Hi all, I’ve not used the Cardano Forums for a long time because I’m generally on Twitter - but the ideas I want to discuss here far exceed the character limit.
In our discussion on CIP-1694 many people are uncomfortable with the 1-coin-1-vote system of governance that is being proposed. While a few propose 1-person-1-vote, many call for a “middle ground” of “quadratic voting” as used in the Gitcoin grants program. This use of Quadratic Voting was explored in the article “Liberal Radicalism: A Flexible Design For Philanthropic Matching Funds” by Vitalik Buterin, Zoë Hitzig, and E. Glen Weyl and the program has been a very successful way of providing funds for public infrastructure projects on EVM networks. However, I am not convinced that the methodology could be scaled to an ecosystem-wide governance framework such as the one we need for Cardano.
The first place where this methodology breaks down is the fact that Gitcoin is only dealing with funding while Cardano needs to both control the Treasury and make decisions on parameters. But if we just look at the Treasury we already see that Gitcoin and Cardano are different by nature of the funds being distributed. The funds in a Gitcoin challenge are coming from donations by individuals or foundations that want to see a challenge area addressed. In fact, the Gitcoin system is more pointedly called “Quadratic Funding” than “Quadratic Voting” because individuals don’t simply get to vote on how the Challenge Fund is being spent. The voters must put skin in the game by pledging their own donation to projects in the challenge category and then the Challenge Fund is distributed as matching funds.
The Cardano Treasury, by contrast, is coming from a portion of Transaction Fees and the scheduled monetary inflation. To put it colloquially, the Cardano Treasury comes from your taxes. Now, if that’s the case and you’re in favor of a Quadratic Funding mechanism, why are we considering the amount of Stake that is passively held by each individual? Shouldn’t we be looking at the volume of Transactions that are associated with a wallet each Epoch to determine governance instead? After all, they are paying the network fees. I, for one, welcome our new DeFi Overlords! ( / sarcasm)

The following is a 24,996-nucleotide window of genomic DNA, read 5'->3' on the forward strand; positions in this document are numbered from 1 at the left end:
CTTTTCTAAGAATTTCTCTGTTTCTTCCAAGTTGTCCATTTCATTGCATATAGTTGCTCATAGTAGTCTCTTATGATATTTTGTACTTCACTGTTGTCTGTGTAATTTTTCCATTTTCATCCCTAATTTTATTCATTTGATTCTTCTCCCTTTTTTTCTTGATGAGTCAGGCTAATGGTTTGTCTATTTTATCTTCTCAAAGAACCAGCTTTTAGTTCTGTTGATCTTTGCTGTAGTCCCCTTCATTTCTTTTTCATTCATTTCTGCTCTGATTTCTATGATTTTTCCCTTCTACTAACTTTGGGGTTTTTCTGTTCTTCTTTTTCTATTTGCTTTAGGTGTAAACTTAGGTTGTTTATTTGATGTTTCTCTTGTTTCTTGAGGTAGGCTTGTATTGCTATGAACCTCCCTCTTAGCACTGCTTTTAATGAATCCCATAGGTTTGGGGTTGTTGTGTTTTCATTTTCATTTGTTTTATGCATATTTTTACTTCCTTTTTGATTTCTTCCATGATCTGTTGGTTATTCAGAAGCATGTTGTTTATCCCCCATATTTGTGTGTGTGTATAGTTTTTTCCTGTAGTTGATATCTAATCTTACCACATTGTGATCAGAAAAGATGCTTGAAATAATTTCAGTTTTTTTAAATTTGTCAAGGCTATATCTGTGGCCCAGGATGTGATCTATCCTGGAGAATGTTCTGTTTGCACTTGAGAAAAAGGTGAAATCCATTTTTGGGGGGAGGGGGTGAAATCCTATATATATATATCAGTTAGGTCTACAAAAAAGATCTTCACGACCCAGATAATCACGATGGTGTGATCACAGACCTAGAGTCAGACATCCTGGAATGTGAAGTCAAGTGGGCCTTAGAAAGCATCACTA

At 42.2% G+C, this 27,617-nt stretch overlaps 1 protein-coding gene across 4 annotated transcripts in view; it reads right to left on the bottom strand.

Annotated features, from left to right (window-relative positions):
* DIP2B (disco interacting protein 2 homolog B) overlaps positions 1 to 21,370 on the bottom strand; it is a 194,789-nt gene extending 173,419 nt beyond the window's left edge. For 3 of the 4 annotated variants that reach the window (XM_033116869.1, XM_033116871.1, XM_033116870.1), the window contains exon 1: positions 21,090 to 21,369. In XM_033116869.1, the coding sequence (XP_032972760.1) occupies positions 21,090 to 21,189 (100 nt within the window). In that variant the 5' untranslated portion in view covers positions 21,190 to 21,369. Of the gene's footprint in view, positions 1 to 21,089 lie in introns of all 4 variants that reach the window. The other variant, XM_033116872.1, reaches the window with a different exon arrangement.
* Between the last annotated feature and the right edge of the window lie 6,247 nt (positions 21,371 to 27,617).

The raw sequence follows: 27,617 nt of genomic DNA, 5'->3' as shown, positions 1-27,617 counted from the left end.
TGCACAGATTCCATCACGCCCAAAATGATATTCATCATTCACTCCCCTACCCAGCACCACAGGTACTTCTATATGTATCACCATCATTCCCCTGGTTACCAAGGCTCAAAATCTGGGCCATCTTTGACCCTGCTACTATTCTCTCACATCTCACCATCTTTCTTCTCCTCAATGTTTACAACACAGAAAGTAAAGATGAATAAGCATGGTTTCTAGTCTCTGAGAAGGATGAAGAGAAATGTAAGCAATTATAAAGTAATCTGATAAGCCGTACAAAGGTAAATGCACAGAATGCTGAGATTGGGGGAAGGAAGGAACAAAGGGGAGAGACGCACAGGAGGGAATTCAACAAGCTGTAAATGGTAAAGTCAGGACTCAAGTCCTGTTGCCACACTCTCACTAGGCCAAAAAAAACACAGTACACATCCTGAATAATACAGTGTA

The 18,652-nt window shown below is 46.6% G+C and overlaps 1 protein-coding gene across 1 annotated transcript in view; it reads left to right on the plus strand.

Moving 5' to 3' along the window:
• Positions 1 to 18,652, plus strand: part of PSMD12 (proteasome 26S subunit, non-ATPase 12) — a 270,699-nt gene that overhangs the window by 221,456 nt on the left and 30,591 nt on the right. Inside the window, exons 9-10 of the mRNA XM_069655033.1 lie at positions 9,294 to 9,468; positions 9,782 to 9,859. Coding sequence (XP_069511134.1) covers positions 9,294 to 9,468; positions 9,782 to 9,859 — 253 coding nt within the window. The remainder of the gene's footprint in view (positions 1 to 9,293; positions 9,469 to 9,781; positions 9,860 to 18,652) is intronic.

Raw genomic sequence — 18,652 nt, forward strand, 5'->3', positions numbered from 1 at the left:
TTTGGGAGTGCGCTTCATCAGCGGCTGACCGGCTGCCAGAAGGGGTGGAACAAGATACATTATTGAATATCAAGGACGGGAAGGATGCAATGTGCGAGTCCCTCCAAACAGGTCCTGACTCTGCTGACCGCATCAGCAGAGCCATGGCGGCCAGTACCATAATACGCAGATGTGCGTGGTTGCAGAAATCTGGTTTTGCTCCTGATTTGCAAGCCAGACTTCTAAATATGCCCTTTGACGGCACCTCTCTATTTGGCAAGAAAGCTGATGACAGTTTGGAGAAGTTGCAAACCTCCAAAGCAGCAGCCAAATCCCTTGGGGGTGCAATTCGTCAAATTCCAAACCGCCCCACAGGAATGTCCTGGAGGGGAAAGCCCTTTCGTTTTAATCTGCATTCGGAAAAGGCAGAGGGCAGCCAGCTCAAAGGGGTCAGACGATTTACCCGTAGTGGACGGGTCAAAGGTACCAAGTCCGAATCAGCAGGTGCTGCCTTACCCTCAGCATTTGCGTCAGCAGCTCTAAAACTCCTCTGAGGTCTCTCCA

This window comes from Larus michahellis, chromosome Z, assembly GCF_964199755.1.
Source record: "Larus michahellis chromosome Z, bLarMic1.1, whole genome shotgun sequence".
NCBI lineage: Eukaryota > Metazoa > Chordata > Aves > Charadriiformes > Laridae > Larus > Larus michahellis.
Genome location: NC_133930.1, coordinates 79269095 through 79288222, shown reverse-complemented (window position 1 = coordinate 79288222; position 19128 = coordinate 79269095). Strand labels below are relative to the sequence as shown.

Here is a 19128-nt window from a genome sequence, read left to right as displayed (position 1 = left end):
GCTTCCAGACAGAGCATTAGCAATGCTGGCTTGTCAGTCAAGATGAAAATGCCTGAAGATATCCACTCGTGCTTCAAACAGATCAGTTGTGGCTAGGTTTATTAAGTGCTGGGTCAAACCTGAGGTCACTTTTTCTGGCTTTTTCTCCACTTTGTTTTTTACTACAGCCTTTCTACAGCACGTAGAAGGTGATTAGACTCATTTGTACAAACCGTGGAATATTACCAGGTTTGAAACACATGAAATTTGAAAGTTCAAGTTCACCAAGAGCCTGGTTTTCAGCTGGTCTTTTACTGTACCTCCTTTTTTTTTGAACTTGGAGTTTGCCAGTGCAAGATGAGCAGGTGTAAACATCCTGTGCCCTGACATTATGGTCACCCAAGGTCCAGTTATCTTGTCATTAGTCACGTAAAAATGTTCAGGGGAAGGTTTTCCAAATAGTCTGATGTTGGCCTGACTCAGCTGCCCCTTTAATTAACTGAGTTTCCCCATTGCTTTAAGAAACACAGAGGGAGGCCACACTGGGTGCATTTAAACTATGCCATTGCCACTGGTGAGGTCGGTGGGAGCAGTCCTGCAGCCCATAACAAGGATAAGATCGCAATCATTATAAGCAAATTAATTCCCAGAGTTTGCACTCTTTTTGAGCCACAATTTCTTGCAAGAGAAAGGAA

The second issue I would like to examine is that Gitcoin doesn’t actually follow the Quadratic Voting mechanism discussed in Buterin’s paper. While the Quadratic Funding mechanism was founded on this idea, it has been adjusted over the years to account for people gaming the system. If we try to implement Quadratic Voting ecosystem-wide in Cardano we will undoubtedly have the same problem and be forever chasing the cheaters.
As Pi from SundaeSwap pointed out, it is quite easy for users with large holdings to simply split their bags into multiple wallets to amplify their votes.
That's not how it works— Quantumplation | Pi Lanningham (@Quantumplation) March 18, 2023
24 words => one stake address is purely convention
From the ledger standpoint, each stake address is a private key, which is just a random number. On a cruddy laptop I can generate several million private keys a minute, and each one takes up a few bytes.
The users who would be really disadvantaged in this scenario are the mid-level bag holders who are not sophisticated users. While Quadratic Voting might help level the playing field between someone who holds 10,000 ADA and 100,000 ADA, the user who holds 1,001,000 ADA can just pay someone 1,000 ADA to develop a script that splits her 1,000,000 ADA bag into several 10,000 ADA wallets that can be coordinated.